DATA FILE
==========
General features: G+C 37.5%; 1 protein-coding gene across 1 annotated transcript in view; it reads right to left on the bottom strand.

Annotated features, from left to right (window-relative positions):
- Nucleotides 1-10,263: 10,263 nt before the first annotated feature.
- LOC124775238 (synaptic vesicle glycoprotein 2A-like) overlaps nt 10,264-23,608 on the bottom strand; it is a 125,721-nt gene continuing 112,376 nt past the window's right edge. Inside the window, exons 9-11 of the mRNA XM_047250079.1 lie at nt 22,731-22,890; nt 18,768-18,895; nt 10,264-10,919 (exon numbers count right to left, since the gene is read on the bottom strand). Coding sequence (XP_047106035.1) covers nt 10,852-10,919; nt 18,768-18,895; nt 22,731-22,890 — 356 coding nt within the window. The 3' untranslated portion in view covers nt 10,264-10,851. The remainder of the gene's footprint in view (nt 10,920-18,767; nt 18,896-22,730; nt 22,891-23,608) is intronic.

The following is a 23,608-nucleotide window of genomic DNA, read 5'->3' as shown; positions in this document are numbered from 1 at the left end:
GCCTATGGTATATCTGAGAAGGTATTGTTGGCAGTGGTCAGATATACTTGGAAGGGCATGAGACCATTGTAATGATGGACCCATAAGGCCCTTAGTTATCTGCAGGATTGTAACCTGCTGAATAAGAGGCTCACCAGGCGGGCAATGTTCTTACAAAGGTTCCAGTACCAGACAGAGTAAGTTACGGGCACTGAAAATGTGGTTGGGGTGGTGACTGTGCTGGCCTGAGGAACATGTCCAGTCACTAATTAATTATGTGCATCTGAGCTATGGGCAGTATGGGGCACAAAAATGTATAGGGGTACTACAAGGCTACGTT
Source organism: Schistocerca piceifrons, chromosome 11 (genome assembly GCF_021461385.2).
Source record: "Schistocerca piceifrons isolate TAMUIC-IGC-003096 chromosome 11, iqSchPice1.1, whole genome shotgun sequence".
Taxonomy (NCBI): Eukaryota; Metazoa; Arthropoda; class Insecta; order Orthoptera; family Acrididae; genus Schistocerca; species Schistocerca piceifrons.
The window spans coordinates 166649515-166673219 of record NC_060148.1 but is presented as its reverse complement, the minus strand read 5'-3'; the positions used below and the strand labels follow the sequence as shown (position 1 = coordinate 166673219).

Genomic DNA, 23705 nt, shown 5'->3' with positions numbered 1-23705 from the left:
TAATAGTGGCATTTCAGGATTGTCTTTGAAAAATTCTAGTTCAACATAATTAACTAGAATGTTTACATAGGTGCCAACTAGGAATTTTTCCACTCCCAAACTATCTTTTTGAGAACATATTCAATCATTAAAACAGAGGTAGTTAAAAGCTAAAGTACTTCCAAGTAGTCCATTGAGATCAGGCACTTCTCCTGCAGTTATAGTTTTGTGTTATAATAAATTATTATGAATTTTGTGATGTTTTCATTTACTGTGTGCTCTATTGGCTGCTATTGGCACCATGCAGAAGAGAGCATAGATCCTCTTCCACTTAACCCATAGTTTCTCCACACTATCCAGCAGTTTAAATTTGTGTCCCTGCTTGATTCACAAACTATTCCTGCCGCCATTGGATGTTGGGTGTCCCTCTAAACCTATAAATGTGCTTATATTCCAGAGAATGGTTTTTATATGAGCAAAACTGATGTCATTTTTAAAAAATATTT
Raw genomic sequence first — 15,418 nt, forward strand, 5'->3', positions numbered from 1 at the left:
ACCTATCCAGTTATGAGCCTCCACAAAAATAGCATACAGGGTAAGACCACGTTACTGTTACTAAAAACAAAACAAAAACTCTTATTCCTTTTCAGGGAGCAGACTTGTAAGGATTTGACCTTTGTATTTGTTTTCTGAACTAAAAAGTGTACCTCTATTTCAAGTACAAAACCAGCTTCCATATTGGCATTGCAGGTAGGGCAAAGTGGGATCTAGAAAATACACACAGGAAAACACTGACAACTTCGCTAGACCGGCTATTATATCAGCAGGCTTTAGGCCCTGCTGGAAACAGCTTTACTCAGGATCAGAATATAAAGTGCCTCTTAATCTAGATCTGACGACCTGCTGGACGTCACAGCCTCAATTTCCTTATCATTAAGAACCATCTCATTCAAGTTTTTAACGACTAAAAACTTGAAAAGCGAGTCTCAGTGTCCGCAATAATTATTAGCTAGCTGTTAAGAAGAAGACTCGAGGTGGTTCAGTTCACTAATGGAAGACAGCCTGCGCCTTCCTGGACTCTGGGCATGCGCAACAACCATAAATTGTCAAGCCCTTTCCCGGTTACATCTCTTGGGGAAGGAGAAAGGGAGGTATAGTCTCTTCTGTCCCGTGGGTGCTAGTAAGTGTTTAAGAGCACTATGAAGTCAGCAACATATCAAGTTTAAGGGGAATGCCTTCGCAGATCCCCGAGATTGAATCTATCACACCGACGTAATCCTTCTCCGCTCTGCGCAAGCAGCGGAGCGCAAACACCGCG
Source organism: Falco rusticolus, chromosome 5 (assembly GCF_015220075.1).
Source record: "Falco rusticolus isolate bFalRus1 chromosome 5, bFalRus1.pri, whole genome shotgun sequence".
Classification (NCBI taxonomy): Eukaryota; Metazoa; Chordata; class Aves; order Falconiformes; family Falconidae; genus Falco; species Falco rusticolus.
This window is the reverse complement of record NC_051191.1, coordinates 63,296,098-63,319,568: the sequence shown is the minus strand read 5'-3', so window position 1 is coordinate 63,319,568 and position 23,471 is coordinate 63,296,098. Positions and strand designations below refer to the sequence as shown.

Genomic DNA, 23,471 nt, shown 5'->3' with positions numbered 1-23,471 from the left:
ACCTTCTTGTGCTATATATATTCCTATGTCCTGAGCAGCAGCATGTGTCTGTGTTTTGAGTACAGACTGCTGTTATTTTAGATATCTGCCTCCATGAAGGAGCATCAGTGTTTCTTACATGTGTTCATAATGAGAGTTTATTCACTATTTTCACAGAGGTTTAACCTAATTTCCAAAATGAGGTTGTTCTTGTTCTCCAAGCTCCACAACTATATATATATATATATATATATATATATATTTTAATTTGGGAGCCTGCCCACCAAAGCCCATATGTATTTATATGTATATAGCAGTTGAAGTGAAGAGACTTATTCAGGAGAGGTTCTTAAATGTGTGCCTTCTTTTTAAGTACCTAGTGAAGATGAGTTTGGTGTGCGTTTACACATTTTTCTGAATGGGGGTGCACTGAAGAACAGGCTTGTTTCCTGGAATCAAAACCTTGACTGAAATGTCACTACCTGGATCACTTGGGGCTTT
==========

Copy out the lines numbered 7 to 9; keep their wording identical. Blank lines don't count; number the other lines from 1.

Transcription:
Source organism: Schistocerca piceifrons, chromosome 11 (genome assembly GCF_021461385.2).
Source record: "Schistocerca piceifrons isolate TAMUIC-IGC-003096 chromosome 11, iqSchPice1.1, whole genome shotgun sequence".
Taxonomy (NCBI): Eukaryota; Metazoa; Arthropoda; class Insecta; order Orthoptera; family Acrididae; genus Schistocerca; species Schistocerca piceifrons.